Errol Flynn: The Signature Collection [6 Discs] [DVD]

In his prime, Errol Flynn was one of Hollywood's most dashing leading men. Now viewers who may not have been around to appreciate Flynn's dynamic onscreen presence while he was alive have the opportunity to witness some of his best-loved roles thanks to this release from Warner Bros. Home Video. In addition to the feature-packed releases of the classic Flynn features Captain Blood, The Private Lives of Elizabeth and Essex, The Sea Hawk, They Died With Their Boots On, and Dodge City, this release also offers the exclusive feature-length documentary The Adventures of Errol Flynn that follows the screen star from his Tasmanian childhood to his status as Hollywood heartthrob and leading man.
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Overview

Synopsis

A Tale of Two Kitties
Comedians Bud Abbott and Lou Costello are reborn as a pair of hungry felines named Babbitt and Catsello in this cartoon, which marks the first appearance of that cagey canary Tweety Pie (unnamed here, but identified as "Orson" on the character model sheets). Spotting the baby-talking canary in a nest high atop a flagpole, the opportunistic Babbitt orders the tubby Catsello to climb upward and grab the bird. Alas, the feathered fiend has an endless arsenal of weapons at his disposal--and Catsello isn't much of a match for him anyway, not even with home-made wings. ~ Hal Erickson, Rovi

Captain Blood
When British actor Robert Donat dropped out of Warner Bros. Captain Blood, the studio took a chance on its new contractee, Tasmania-born Errol Flynn. Adapted from the novel by Rafael Sabatini, the film is set during the oppressive reign of King James II. Irish physician Peter Blood (Errol Flynn), arrested for treating a wounded anti-crown rebel, is condemned to slavery in Jamaica. Here he earns several privileges after treating the governor (George Hassell) for gout; this does not rest well with Lionel Atwill, the wicked owner of the plantation on which Blood is forced to work. Nor is Atwill pleased with the growing relationship between his niece Arabella (Olivia DeHavilland) and the imprisoned doctor. An attack on Jamaica by Spanish pirates gives Blood and his fellow slaves the opportunity to become buccaneers themselves. After several months of fighting and plunder, Blood's men capture a merchant ship bearing Arabella. Blood fights a duel with a French pirate (Basil Rathbone) over the girl; having "won" her, Blood intends to have his way with her, but his more decent instincts prevail. When King James is overthrown by William of Orange, Blood is given a commission and lauded as a hero as a reward for his bravery against the Spanish galleons. He is appointed governor of Jamaica, wins the hand of the lovely Arabella, and genially forces Atwill to eat crow. This seemingly outsized swashbuckler was actually a very economical production, using stock footage from several silent films. Captain Blood transformed the 26-year-old Errol Flynn into a star; he's a little clumsy in the dialogue department at times, but cuts a dashing figure in the action scenes. The film also represented the cinematic debut of composer Erich Wolfgang Korngold, who wasn't completely happy with his hastily written score and asked that his on-screen credit be diminished to "musical director". Long available only in its 99 minute re-issue version, Captain Blood has been restored to its full, glorious 119 minute length. ~ Hal Erickson, Rovi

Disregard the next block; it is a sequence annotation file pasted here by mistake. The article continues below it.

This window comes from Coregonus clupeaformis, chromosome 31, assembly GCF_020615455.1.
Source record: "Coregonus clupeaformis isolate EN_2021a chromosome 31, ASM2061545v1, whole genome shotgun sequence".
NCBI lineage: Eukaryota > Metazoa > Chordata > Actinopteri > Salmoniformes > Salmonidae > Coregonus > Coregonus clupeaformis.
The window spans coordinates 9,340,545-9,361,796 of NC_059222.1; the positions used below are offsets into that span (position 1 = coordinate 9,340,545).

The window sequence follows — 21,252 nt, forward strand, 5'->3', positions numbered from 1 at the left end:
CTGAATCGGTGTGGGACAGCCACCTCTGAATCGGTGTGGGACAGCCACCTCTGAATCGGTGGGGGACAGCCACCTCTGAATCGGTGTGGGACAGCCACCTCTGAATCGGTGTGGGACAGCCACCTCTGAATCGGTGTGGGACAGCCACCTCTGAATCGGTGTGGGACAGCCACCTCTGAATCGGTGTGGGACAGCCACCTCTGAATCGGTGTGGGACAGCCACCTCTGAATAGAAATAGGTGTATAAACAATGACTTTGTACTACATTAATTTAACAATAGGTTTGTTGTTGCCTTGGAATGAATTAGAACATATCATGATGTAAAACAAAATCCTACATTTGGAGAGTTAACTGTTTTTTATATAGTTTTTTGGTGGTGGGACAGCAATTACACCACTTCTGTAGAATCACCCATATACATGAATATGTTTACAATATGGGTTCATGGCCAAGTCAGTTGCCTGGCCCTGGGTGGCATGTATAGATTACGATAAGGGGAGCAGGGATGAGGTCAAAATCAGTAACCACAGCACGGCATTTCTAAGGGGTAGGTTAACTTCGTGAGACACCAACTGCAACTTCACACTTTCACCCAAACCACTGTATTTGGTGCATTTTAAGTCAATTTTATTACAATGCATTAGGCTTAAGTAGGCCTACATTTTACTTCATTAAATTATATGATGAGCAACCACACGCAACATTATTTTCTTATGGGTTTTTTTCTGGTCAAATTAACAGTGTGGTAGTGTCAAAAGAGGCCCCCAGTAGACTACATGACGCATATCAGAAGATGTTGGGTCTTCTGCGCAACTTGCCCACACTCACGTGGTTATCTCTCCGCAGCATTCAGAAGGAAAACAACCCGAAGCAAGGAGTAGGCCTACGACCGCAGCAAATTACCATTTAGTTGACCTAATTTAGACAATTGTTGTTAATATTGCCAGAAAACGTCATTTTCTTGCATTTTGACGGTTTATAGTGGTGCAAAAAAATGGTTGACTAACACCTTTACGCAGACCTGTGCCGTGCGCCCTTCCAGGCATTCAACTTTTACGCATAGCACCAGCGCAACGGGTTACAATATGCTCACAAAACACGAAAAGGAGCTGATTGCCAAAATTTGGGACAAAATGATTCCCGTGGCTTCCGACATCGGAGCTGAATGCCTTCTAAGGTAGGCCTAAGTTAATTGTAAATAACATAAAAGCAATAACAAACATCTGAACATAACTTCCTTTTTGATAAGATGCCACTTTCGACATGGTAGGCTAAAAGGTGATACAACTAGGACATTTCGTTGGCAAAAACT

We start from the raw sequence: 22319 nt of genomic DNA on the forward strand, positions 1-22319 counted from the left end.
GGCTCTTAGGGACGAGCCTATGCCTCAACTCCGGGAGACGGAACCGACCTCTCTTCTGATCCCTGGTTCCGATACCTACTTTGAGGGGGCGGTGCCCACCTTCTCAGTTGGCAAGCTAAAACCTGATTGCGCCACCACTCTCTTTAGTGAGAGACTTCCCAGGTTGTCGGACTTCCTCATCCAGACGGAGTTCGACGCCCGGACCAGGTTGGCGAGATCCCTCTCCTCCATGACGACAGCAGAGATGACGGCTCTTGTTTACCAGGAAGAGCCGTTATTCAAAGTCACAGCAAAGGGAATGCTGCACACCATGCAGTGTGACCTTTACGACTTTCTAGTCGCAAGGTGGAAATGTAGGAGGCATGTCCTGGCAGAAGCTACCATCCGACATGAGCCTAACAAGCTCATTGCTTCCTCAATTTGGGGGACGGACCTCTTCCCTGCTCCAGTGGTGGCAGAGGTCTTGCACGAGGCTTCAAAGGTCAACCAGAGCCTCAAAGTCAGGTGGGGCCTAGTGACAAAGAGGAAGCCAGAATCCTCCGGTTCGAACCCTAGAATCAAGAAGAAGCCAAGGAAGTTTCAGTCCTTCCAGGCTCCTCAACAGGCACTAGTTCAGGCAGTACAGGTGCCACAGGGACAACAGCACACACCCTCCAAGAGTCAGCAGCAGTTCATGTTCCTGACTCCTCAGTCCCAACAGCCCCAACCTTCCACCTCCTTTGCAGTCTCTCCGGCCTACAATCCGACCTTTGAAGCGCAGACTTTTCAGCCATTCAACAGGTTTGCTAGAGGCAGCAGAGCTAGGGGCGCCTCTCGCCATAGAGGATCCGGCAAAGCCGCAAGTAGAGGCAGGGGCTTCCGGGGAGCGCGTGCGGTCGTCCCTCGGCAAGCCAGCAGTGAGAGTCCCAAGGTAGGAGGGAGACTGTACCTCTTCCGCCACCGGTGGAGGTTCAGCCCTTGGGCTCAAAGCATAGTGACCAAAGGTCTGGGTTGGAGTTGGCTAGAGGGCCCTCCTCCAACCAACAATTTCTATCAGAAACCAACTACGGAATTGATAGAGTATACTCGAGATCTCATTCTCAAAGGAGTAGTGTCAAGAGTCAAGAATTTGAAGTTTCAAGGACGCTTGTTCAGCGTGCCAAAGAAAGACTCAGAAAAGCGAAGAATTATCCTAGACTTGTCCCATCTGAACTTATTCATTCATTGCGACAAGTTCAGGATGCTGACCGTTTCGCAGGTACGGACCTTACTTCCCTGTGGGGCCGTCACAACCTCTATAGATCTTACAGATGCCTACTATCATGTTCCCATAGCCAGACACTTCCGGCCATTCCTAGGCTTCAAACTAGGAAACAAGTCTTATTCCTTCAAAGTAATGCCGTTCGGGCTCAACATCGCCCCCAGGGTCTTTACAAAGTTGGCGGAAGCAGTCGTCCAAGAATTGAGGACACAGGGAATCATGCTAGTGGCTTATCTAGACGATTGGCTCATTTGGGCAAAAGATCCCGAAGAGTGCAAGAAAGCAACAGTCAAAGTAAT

They Died With Their Boots On